IN RE: Remi GUNN, Debtor. James M. Thompson, Plaintiff-Appellant, v. Remi Gunn, Defendant-Appellee.
James Thompson, proceeding pro se, appeals the district court's dismissal of his bankruptcy appeal. He filed an involuntary bankruptcy petition against Remi Gunn, which the bankruptcy court dismissed. The bankruptcy court also awarded Gunn damages, and Thompson appealed that judgment to the district court. The district court dismissed his appeal on the grounds that Thompson failed to prosecute the appeal, failed to state a legal basis for the appeal, and did not comply with the bankruptcy rules. This is Thompson's appeal.
Thompson's brief, liberally construed, does not address any of the district court's reasons for dismissing his appeal, which means that he has abandoned those issues. See Timson v. Sampson, 518 F.3d 870, 874 (11th Cir. 2008) (“[I]ssues not briefed on appeal by a pro se litigant are deemed abandoned.”). As a result, the district court's judgment must be affirmed. See Sapuppo v. Allstate Floridian Ins. Co., 739 F.3d 678, 680 (11th Cir. 2014) (“When an appellant fails to challenge properly on appeal one of the grounds on which the district court based its judgment, he is deemed to have abandoned any challenge of that ground, and it follows that the judgment is due to be affirmed.”).1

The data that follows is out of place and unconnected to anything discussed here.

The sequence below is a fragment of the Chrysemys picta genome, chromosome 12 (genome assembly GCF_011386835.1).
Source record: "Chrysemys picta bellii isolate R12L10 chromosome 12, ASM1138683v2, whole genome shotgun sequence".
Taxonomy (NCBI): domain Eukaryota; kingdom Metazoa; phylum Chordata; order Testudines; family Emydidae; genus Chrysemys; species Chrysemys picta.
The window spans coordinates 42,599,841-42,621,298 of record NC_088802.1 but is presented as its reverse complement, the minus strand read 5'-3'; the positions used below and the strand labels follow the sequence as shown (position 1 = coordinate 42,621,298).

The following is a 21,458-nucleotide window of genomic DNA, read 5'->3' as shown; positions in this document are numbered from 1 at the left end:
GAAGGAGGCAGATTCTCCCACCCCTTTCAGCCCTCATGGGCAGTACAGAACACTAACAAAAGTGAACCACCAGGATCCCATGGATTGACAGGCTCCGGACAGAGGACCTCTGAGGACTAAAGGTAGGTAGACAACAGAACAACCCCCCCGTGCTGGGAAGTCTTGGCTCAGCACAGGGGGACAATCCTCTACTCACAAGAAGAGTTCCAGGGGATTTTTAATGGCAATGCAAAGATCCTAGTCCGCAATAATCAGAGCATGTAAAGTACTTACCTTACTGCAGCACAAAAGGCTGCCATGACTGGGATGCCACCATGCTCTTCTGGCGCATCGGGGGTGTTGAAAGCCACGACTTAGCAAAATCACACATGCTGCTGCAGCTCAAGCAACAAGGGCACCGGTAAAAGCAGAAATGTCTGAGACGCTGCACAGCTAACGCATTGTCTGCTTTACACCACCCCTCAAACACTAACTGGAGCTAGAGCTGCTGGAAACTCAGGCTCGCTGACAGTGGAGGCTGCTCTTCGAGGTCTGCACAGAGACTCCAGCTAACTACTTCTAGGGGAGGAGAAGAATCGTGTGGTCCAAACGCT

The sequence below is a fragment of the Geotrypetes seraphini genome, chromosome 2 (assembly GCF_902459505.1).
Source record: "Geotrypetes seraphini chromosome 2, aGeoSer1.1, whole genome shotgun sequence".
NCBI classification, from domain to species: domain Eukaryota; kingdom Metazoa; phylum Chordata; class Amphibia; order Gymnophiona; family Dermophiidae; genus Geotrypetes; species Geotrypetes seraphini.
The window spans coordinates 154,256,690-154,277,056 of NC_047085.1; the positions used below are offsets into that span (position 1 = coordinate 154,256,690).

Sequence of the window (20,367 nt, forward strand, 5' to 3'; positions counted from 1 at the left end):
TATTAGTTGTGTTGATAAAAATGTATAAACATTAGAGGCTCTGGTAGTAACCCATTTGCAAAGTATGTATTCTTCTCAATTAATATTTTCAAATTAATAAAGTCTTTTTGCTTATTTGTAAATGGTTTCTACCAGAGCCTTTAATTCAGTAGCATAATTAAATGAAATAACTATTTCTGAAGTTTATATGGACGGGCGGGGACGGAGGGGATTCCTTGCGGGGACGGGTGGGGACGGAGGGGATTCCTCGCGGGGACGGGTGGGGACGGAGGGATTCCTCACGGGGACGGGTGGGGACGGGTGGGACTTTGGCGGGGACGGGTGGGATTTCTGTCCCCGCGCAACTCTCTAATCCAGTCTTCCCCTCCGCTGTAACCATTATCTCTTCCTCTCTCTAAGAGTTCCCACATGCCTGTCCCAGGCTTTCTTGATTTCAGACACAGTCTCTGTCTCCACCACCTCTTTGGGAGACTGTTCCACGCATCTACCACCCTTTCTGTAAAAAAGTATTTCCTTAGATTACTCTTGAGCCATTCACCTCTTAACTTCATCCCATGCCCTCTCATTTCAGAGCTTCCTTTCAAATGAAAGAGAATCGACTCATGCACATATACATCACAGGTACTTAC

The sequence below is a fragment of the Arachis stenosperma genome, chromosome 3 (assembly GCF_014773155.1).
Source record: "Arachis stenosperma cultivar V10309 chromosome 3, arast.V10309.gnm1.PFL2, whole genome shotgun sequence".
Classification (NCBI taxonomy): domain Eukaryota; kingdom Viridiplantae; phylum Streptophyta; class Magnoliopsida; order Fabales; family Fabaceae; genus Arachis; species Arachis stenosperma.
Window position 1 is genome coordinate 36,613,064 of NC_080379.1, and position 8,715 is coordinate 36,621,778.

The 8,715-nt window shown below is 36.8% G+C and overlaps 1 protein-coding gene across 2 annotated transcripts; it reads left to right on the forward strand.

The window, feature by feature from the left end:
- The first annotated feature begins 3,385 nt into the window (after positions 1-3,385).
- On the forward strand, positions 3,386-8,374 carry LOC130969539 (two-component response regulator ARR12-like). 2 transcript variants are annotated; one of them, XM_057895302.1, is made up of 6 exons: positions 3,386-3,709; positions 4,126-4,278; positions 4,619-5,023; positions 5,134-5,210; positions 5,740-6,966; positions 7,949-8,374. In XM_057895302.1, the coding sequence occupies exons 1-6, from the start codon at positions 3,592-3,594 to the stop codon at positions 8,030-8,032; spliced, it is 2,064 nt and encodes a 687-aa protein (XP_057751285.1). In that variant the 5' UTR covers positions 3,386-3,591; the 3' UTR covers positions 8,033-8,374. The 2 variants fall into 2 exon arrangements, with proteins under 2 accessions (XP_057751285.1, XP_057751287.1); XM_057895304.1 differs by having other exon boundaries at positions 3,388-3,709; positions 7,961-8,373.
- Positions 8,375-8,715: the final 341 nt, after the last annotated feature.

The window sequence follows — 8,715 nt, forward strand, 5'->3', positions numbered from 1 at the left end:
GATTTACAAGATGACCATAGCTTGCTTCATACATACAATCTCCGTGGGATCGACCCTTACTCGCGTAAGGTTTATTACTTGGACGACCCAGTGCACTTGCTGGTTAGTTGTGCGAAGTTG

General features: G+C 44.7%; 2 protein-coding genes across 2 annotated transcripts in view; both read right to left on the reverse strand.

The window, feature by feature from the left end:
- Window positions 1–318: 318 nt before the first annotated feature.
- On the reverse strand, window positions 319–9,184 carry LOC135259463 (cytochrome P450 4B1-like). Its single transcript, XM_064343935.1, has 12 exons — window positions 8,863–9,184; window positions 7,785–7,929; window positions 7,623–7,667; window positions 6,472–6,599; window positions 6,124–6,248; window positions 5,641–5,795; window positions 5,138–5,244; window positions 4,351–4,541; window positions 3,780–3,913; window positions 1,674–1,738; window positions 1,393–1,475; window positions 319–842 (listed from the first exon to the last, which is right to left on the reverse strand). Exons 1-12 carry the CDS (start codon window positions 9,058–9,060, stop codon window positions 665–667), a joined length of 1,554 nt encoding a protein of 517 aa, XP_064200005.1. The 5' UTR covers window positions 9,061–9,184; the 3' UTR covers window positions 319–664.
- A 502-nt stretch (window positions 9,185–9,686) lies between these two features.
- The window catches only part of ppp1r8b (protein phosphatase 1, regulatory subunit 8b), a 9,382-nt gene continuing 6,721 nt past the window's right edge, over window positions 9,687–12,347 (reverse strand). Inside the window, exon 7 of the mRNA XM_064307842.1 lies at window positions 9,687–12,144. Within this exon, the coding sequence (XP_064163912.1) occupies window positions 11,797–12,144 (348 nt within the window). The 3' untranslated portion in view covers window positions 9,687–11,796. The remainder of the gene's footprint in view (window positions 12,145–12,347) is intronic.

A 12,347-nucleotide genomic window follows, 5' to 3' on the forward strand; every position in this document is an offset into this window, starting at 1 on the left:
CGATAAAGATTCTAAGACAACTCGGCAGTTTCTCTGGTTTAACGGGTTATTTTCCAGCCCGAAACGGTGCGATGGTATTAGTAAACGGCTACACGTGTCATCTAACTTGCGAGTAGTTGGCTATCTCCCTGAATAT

1. Even if Thompson had briefed those issues, he could not show that the district court abused its discretion in dismissing his appeal. See Pyramid Mobile Homes, Inc. v. Speake, 531 F.2d 743, 744–46 (5th Cir. 1976). The record supports the district court's finding that Thompson failed to meet deadlines and violated the district court's order directing him to file a brief complying with the bankruptcy rules. The district court also warned Thompson that his failure to file a proper brief could result in the dismissal of his appeal with prejudice. His behavior justified the dismissal of his appeal. See Moon v. Newsome, 863 F.2d 835, 837 (11th Cir. 1989) (“While dismissal is an extraordinary remedy, dismissal upon disregard of an order, especially where the litigant has been forewarned, generally is not an abuse of discretion.”).